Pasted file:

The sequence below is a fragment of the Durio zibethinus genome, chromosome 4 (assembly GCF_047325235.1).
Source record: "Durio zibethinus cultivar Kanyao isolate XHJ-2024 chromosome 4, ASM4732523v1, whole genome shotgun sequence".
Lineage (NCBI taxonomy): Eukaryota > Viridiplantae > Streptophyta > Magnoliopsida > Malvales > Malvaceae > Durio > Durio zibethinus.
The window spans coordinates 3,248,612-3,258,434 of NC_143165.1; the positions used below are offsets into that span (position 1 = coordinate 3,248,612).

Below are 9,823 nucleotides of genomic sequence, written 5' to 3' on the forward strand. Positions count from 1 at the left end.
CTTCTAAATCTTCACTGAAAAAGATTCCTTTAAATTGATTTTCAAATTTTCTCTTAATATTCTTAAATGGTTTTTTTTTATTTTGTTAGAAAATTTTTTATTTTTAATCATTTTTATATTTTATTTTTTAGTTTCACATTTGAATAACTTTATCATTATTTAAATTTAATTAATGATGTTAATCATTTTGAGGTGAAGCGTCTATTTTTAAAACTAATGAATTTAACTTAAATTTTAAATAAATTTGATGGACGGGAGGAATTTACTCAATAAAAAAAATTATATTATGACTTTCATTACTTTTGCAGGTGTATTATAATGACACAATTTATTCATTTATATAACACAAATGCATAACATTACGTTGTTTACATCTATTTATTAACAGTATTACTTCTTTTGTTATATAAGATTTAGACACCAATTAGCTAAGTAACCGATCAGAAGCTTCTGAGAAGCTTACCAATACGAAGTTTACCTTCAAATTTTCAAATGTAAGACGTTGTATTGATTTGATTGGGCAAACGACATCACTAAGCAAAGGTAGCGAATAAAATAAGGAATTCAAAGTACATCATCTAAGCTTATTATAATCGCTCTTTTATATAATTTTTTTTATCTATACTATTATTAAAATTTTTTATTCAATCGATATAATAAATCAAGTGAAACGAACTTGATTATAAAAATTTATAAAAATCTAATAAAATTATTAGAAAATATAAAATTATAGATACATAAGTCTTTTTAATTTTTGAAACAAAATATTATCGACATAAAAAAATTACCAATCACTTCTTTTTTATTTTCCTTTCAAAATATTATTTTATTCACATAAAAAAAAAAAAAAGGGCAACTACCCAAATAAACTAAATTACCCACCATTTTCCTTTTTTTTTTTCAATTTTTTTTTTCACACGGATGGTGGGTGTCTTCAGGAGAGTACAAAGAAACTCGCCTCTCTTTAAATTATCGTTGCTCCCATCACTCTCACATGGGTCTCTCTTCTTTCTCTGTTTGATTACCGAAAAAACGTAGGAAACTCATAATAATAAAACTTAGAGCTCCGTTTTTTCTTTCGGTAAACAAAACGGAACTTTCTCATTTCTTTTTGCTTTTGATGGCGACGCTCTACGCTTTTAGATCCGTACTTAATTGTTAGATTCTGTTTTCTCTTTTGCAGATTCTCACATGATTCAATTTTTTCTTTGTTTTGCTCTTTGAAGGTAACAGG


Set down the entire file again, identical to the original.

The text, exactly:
The sequence below is a fragment of the Durio zibethinus genome, chromosome 4 (assembly GCF_047325235.1).
Source record: "Durio zibethinus cultivar Kanyao isolate XHJ-2024 chromosome 4, ASM4732523v1, whole genome shotgun sequence".
Lineage (NCBI taxonomy): Eukaryota > Viridiplantae > Streptophyta > Magnoliopsida > Malvales > Malvaceae > Durio > Durio zibethinus.
The window spans coordinates 3,248,612-3,258,434 of NC_143165.1; the positions used below are offsets into that span (position 1 = coordinate 3,248,612).

Below are 9,823 nucleotides of genomic sequence, written 5' to 3' on the forward strand. Positions count from 1 at the left end.
CTTCTAAATCTTCACTGAAAAAGATTCCTTTAAATTGATTTTCAAATTTTCTCTTAATATTCTTAAATGGTTTTTTTTTATTTTGTTAGAAAATTTTTTATTTTTAATCATTTTTATATTTTATTTTTTAGTTTCACATTTGAATAACTTTATCATTATTTAAATTTAATTAATGATGTTAATCATTTTGAGGTGAAGCGTCTATTTTTAAAACTAATGAATTTAACTTAAATTTTAAATAAATTTGATGGACGGGAGGAATTTACTCAATAAAAAAAATTATATTATGACTTTCATTACTTTTGCAGGTGTATTATAATGACACAATTTATTCATTTATATAACACAAATGCATAACATTACGTTGTTTACATCTATTTATTAACAGTATTACTTCTTTTGTTATATAAGATTTAGACACCAATTAGCTAAGTAACCGATCAGAAGCTTCTGAGAAGCTTACCAATACGAAGTTTACCTTCAAATTTTCAAATGTAAGACGTTGTATTGATTTGATTGGGCAAACGACATCACTAAGCAAAGGTAGCGAATAAAATAAGGAATTCAAAGTACATCATCTAAGCTTATTATAATCGCTCTTTTATATAATTTTTTTTATCTATACTATTATTAAAATTTTTTATTCAATCGATATAATAAATCAAGTGAAACGAACTTGATTATAAAAATTTATAAAAATCTAATAAAATTATTAGAAAATATAAAATTATAGATACATAAGTCTTTTTAATTTTTGAAACAAAATATTATCGACATAAAAAAATTACCAATCACTTCTTTTTTATTTTCCTTTCAAAATATTATTTTATTCACATAAAAAAAAAAAAAAGGGCAACTACCCAAATAAACTAAATTACCCACCATTTTCCTTTTTTTTTTTCAATTTTTTTTTTCACACGGATGGTGGGTGTCTTCAGGAGAGTACAAAGAAACTCGCCTCTCTTTAAATTATCGTTGCTCCCATCACTCTCACATGGGTCTCTCTTCTTTCTCTGTTTGATTACCGAAAAAACGTAGGAAACTCATAATAATAAAACTTAGAGCTCCGTTTTTTCTTTCGGTAAACAAAACGGAACTTTCTCATTTCTTTTTGCTTTTGATGGCGACGCTCTACGCTTTTAGATCCGTACTTAATTGTTAGATTCTGTTTTCTCTTTTGCAGATTCTCACATGATTCAATTTTTTCTTTGTTTTGCTCTTTGAAGGTAACAGG